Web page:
Sparks fly when spirited Elizabeth Bennet meets single, rich, and proud Mr. Darcy. But Mr. Darcy reluctantly finds himself falling in love with a woman beneath his class. Can each overcome their own pride and prejudice?
Fledgling writer Briony Tallis, as a 13-year-old, irrevocably changes the course of several lives when she accuses her older sister's lover of a crime he did not commit. Based on the British romance novel by Ian McEwan.
The story follows a married couple, apart for a night while the husband takes a business trip with a colleague to whom he's attracted. While he's resisting temptation, his wife encounters her past love.
The story of a married silkworm merchant-turned-smuggler in 19th century France traveling to Japan for his town's supply of silkworms after a disease wipes out their African supply. During his stay in Japan, he becomes obsessed with the concubine of a local baron.
In 1874, in the Imperial Russia, the aristocratic Anna Karenina travels from Saint Petersburg to Moscow to save the marriage of her brother Prince Oblonsky, who had had a love affair with his housemaid. Anna Karenina has a cold marriage with her husband, Count Alexei Karenin, and they have a son. Anna meets the cavalry officer Count Vronsky at the train station and they feel attracted by each other. Soon she learns that Vronsky will propose Kitty, who is the younger sister of her sister-in-law Dolly. Anna satisfactorily resolves the infidelity case of her brother and Kitty invites her to stay for the ball. However, Anna Karenina and Vronsky dance in the ball, calling the attention of the conservative society. Soon they have a love affair that will lead Anna Karenina to a tragic fate. Written by
Claudio Carvalho, Rio de Janeiro, Brazil
The song that Masha ('Tannishtha Chatterjee') hums and sings when she and Kitty are taking care of Nikolai is a Bengali (a language spoken in Bangladesh and the West Bengal part of India) lullaby. Tannishtha Chatterjee is in fact a Bengali. See more »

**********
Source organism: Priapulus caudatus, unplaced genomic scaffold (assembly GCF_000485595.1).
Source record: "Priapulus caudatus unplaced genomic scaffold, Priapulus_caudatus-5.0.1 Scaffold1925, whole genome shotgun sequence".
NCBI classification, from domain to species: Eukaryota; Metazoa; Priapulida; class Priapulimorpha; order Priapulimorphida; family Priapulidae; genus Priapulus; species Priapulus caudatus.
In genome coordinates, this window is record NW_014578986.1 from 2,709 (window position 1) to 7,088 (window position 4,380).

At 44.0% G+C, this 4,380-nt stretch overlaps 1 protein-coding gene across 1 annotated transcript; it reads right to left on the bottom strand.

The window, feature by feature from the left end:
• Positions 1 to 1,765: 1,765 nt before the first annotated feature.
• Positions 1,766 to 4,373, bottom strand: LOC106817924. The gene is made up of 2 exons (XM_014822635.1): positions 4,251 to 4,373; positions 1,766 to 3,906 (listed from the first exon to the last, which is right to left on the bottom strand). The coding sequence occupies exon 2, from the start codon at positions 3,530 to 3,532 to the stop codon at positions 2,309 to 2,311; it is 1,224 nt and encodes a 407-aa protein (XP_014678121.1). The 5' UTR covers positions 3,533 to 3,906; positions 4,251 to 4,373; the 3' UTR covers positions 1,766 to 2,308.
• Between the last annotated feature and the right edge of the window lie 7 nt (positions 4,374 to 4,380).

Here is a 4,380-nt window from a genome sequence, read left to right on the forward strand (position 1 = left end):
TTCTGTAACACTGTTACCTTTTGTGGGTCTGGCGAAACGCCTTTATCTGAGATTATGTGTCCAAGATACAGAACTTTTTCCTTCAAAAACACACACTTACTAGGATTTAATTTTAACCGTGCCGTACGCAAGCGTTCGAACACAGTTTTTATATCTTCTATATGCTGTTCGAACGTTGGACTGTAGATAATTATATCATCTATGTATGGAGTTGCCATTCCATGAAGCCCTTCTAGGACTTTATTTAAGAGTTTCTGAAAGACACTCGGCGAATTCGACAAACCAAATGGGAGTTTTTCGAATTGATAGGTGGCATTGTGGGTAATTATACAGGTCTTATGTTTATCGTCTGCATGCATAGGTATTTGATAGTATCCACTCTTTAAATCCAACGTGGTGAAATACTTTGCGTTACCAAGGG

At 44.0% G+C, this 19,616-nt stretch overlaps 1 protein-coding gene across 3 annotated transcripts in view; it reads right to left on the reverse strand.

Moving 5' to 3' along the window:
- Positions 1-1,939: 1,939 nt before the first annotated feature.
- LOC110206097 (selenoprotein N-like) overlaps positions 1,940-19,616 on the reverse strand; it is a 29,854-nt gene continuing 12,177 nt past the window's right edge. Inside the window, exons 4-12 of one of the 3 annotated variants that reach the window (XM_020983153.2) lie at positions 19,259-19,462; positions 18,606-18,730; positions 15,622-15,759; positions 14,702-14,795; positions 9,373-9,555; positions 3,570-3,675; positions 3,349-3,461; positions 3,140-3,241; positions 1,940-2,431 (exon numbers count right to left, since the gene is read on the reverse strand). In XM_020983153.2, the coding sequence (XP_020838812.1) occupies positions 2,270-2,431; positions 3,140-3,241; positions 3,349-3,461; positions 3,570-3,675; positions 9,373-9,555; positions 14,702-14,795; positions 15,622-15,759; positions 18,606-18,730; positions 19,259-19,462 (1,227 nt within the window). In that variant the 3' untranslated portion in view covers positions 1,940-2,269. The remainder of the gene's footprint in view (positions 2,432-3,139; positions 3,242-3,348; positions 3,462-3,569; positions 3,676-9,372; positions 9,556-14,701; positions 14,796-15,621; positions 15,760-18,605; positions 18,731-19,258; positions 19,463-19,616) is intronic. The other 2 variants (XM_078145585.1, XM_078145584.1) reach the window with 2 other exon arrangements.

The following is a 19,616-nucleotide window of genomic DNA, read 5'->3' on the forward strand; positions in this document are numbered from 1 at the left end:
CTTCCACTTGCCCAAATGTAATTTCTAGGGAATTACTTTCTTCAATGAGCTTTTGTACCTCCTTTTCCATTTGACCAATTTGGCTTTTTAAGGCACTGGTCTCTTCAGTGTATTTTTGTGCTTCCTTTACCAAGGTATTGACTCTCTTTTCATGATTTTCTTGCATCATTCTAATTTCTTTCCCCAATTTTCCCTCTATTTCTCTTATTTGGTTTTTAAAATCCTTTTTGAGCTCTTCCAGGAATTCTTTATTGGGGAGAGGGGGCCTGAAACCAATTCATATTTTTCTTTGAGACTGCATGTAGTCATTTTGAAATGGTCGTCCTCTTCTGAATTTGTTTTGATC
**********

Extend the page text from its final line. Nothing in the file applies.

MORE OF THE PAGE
The label of the bottle of morphine Anna drinks from changes from "la Morphine" to "Morphine" between shots. The only correct French form would be without an article (prescriptions would have been written in Latin in 19th-century Russia anyway). See more »
If an award were given for over-directing, this would win hands down. it's a tribute to Tolstoy that his story came through the fog of metaphor and cliché, from the stage set play-within-a-movie (our only guess as to meaning is that they were skimping on location shooting) to actors twirling around each other to tearing up letters (and with them any semblance of meaning to life) - to the point of tossing the scraps up, only to come down as snow (could it get worse?).
With a story like Anna Karenina it seems the director's only job would be to decide which parts to omit; instead, Joe Wright has decided to turn it into a soap opera. It's as if he were doing Shakespearean sonnets and correcting the rhyme and meter.
And casting Aaron Taylor-Johnson as Vronsky? When he first came out I thought they'd done a spoof. He reminded me of Gene Wilder in a Mel Brooks version of Tolstoy. On the other hand, Jude Law was perfect as Karenin, as were Domnhall Gleeson as Levin and Olivia Williams as Countess Vronskaya. Sadly, Keira Knightly seems to have thought she was still doing Pirates of the Caribbean, as far from Tolstoy as you can be.
How two marvelously creative men, Wright who did Atonement and Stoppard who gave us the incredible Coast of Utopia, could do this is beyond comprehension.
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